OutputUser0, OutputUser1, and OutputUser2 • To name a function, use a description of the return value • e.g. cos(), customerId.Next(), printer.IsReady(), and pen.CurrentColor() • To name a procedure, use a strong verb followed by an object • e.g. PrintDocument(), CalcMonthlyRevenues(), CheckOrderlnfo(), and RepaginateDocument() Chapter 7
  162. 162. Good Routine Names • Establish conventions for common operations • e.g. employee.id.Get(), dependent.GetId(), supervisor(), candidate.id() • Use opposites precisely Chapter 7
  163. 163. How Long Can a Routine Be? 100 200 Less then 200 lines is better. Chapter 7
  164. 164. Don’t use routine parameters as working variables Chapter 7
  165. 165. Don’t use routine parameters as working variables Chapter 7
  166. 166. Limit the number of a routine’s parameters to about 
 Seven
 
 Chapter 7 7
  167. 167. What is Pseudocode? Chapter 5 Pseudocode is an informal high-level description of the operating principle of a computer program or other algorithm.
  168. 168. Pseudocode Principles Chapter 5
  169. 169. Pseudocode Programming Process: Classes Chapter 5
  170. 170. Pseudocode Programming Process: Routines Chapter 5
  171. 171. Constructing Routines by Using the PPP Chapter 5 Design the routine. Code the routine. Check the code. Clean up loose ends. Repeat as needed. 1 2 3 4 5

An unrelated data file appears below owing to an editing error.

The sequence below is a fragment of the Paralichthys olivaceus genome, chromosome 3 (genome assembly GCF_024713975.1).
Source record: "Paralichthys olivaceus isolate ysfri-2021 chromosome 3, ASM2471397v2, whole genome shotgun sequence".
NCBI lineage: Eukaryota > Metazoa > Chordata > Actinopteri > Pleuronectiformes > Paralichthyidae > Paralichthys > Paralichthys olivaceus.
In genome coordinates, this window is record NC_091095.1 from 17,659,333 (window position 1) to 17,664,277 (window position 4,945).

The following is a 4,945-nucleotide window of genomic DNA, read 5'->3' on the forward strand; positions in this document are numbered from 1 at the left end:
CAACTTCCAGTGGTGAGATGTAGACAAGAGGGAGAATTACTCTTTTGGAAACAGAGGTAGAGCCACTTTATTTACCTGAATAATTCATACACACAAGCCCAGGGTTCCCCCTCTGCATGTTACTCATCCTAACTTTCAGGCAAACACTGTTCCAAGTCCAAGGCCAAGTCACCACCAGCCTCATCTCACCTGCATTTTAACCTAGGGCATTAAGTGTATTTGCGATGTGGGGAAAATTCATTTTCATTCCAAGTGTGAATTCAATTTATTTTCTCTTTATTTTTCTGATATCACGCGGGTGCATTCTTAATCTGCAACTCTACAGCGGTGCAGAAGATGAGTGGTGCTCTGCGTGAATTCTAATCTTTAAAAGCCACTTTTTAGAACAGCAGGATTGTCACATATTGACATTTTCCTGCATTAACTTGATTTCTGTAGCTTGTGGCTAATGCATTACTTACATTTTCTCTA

172. 172. Code the Routine Chapter 5 1 2 3 4 5
  173. 173. Write the routine declaration Chapter 5 1
  174. 174. Writing the First and Last Statements Around Pseudocode Chapter 5 2 Chapter 5
  175. 175. Turn the Pseudocode into High-level comments Chapter 5Chapter 5 2
  176. 176. Chapter 5 The code for each comment has been filled in from here down. 3
  177. 177. Chapter 15 Example of a Complete Routines Overview Routine Header Routine Interface The code for each comment has been filled in from here down. The last paragraph of Routine
  178. 178. Self-documenting Code Quality Construction
  179. 179. Thank You!
  180. 180. Q & A
  181. 181. 本簡報授權聲明 除另有聲明外,本簡報內容採⽤用 Creative Commons「姓名標⽰示 - ⾮非商業 性」台灣 3.0 版授權條款。 歡迎⾮非商業⺫⽬目的的重製、散布或修改本簡報的內容,但請標明: (1)原作者姓名;(2)本簡報標題;(3)演講⽇日期。 簡報中所取⽤用的圖形創作乃截取⾃自網際網路,僅供演講者於⾃自由軟體推廣演 講時主張合理使⽤用,請讀者不得對其再⾏行取⽤用,除⾮非您本⾝身⾃自忖亦符合主張 合理使⽤用之情狀,且⾃自負相關法律責任。 THANK YOU Website: www.openfoundry.org Phone: 02-2788-3799 ext. 1478